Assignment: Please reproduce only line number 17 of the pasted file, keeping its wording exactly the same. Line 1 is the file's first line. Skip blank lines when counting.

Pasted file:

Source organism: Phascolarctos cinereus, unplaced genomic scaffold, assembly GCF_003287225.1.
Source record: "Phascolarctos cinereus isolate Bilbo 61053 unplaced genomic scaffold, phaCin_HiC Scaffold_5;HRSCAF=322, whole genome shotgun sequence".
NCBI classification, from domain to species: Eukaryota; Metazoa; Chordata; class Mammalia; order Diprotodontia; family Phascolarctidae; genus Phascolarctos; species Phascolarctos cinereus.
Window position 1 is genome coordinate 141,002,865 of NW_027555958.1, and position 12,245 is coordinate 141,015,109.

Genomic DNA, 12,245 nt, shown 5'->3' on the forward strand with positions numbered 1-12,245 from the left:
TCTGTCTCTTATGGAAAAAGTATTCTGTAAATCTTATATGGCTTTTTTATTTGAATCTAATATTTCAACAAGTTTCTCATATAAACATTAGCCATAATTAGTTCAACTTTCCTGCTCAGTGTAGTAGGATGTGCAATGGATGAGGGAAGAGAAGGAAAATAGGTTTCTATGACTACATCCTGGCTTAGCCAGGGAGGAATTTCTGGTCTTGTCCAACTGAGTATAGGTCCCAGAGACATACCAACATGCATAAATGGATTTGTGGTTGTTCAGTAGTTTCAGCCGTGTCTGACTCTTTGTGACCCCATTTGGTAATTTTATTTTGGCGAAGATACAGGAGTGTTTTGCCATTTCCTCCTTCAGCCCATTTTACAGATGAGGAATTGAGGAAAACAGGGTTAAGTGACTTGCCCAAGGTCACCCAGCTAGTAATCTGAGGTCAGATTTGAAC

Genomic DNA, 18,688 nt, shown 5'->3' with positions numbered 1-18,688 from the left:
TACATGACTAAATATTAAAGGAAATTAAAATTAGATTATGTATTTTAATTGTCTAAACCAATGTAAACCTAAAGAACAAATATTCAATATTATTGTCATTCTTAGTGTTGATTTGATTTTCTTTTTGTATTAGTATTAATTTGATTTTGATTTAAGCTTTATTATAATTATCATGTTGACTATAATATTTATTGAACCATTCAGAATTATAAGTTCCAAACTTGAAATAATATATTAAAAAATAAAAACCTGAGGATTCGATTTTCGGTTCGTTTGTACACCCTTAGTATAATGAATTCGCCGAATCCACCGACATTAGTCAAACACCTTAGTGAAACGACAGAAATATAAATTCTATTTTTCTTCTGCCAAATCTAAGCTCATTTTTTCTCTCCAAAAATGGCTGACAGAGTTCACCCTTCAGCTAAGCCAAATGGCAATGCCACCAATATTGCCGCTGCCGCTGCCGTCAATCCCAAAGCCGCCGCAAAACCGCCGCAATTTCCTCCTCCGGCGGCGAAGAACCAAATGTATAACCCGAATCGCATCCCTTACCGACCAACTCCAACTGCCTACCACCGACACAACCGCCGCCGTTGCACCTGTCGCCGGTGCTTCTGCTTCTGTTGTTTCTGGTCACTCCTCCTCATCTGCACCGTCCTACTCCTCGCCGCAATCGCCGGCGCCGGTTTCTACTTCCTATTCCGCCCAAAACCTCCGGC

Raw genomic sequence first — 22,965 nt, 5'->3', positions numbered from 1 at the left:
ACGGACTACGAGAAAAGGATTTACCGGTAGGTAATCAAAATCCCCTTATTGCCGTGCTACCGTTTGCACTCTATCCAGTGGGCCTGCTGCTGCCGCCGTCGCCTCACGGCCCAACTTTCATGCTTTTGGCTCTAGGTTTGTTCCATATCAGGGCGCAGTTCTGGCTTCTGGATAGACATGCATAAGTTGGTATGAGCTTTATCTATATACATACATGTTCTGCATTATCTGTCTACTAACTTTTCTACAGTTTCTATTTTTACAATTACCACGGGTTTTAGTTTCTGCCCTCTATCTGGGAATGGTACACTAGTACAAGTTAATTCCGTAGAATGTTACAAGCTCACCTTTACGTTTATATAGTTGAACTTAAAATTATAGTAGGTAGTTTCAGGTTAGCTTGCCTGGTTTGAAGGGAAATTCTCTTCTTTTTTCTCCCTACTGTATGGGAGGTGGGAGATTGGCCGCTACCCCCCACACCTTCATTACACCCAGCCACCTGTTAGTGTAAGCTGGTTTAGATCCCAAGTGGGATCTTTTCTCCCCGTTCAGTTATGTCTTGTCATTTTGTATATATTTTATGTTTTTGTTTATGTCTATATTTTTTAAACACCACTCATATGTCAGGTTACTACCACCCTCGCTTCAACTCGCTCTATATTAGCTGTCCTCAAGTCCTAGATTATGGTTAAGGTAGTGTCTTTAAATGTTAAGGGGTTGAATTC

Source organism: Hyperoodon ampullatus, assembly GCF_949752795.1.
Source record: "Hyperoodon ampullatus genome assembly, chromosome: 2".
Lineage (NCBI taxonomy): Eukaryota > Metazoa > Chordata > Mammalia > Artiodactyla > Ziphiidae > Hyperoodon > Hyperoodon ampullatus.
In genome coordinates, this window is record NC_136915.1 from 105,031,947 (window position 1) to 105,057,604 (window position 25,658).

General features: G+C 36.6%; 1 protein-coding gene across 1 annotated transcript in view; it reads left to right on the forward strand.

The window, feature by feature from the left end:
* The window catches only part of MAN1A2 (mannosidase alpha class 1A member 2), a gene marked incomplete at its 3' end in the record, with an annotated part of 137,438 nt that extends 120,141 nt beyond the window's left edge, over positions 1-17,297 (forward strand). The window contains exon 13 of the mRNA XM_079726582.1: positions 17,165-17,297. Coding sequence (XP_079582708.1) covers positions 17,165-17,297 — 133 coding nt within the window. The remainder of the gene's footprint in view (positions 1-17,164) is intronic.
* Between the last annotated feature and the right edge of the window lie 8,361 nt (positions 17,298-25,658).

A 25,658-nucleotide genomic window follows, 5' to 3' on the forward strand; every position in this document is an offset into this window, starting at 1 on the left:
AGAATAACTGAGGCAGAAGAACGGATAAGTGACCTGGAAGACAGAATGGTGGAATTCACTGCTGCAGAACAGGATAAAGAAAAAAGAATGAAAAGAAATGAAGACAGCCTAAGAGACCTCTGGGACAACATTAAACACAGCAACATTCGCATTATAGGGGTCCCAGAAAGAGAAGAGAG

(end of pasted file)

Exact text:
* The window catches only part of MAN1A2 (mannosidase alpha class 1A member 2), a gene marked incomplete at its 3' end in the record, with an annotated part of 137,438 nt that extends 120,141 nt beyond the window's left edge, over positions 1-17,297 (forward strand). The window contains exon 13 of the mRNA XM_079726582.1: positions 17,165-17,297. Coding sequence (XP_079582708.1) covers positions 17,165-17,297 — 133 coding nt within the window. The remainder of the gene's footprint in view (positions 1-17,164) is intronic.